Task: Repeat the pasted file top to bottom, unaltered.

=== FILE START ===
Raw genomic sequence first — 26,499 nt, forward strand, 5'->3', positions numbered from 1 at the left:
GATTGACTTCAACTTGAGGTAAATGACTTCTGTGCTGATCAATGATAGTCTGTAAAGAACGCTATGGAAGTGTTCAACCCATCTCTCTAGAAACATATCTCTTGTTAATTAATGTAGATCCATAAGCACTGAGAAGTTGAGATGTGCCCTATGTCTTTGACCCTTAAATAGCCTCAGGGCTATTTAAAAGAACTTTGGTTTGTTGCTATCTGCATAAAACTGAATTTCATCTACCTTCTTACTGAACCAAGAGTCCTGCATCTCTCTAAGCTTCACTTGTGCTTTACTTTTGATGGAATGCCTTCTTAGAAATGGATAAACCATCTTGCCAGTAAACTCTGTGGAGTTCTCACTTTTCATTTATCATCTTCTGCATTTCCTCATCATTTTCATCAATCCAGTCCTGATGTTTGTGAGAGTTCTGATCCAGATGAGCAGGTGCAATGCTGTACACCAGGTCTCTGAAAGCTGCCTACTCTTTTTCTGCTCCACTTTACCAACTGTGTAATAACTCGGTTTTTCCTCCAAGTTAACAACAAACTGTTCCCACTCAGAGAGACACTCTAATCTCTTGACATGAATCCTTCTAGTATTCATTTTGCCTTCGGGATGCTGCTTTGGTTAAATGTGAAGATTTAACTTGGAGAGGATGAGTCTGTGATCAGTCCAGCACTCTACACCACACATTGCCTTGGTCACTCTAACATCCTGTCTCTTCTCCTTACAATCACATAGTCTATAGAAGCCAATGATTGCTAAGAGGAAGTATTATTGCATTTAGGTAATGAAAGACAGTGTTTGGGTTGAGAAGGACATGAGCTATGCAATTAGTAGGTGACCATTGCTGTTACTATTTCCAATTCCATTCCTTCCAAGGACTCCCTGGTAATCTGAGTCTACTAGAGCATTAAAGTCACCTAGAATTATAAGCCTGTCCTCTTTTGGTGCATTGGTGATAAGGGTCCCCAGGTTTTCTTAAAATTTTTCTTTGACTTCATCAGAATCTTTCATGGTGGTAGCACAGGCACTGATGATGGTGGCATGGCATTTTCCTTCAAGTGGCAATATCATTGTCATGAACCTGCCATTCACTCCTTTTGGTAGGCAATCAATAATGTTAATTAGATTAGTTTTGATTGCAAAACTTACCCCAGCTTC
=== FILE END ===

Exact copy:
Raw genomic sequence first — 26,499 nt, forward strand, 5'->3', positions numbered from 1 at the left:
GATTGACTTCAACTTGAGGTAAATGACTTCTGTGCTGATCAATGATAGTCTGTAAAGAACGCTATGGAAGTGTTCAACCCATCTCTCTAGAAACATATCTCTTGTTAATTAATGTAGATCCATAAGCACTGAGAAGTTGAGATGTGCCCTATGTCTTTGACCCTTAAATAGCCTCAGGGCTATTTAAAAGAACTTTGGTTTGTTGCTATCTGCATAAAACTGAATTTCATCTACCTTCTTACTGAACCAAGAGTCCTGCATCTCTCTAAGCTTCACTTGTGCTTTACTTTTGATGGAATGCCTTCTTAGAAATGGATAAACCATCTTGCCAGTAAACTCTGTGGAGTTCTCACTTTTCATTTATCATCTTCTGCATTTCCTCATCATTTTCATCAATCCAGTCCTGATGTTTGTGAGAGTTCTGATCCAGATGAGCAGGTGCAATGCTGTACACCAGGTCTCTGAAAGCTGCCTACTCTTTTTCTGCTCCACTTTACCAACTGTGTAATAACTCGGTTTTTCCTCCAAGTTAACAACAAACTGTTCCCACTCAGAGAGACACTCTAATCTCTTGACATGAATCCTTCTAGTATTCATTTTGCCTTCGGGATGCTGCTTTGGTTAAATGTGAAGATTTAACTTGGAGAGGATGAGTCTGTGATCAGTCCAGCACTCTACACCACACATTGCCTTGGTCACTCTAACATCCTGTCTCTTCTCCTTACAATCACATAGTCTATAGAAGCCAATGATTGCTAAGAGGAAGTATTATTGCATTTAGGTAATGAAAGACAGTGTTTGGGTTGAGAAGGACATGAGCTATGCAATTAGTAGGTGACCATTGCTGTTACTATTTCCAATTCCATTCCTTCCAAGGACTCCCTGGTAATCTGAGTCTACTAGAGCATTAAAGTCACCTAGAATTATAAGCCTGTCCTCTTTTGGTGCATTGGTGATAAGGGTCCCCAGGTTTTCTTAAAATTTTTCTTTGACTTCATCAGAATCTTTCATGGTGGTAGCACAGGCACTGATGATGGTGGCATGGCATTTTCCTTCAAGTGGCAATATCATTGTCATGAACCTGCCATTCACTCCTTTTGGTAGGCAATCAATAATGTTAATTAGATTAGTTTTGATTGCAAAACTTACCCCAGCTTC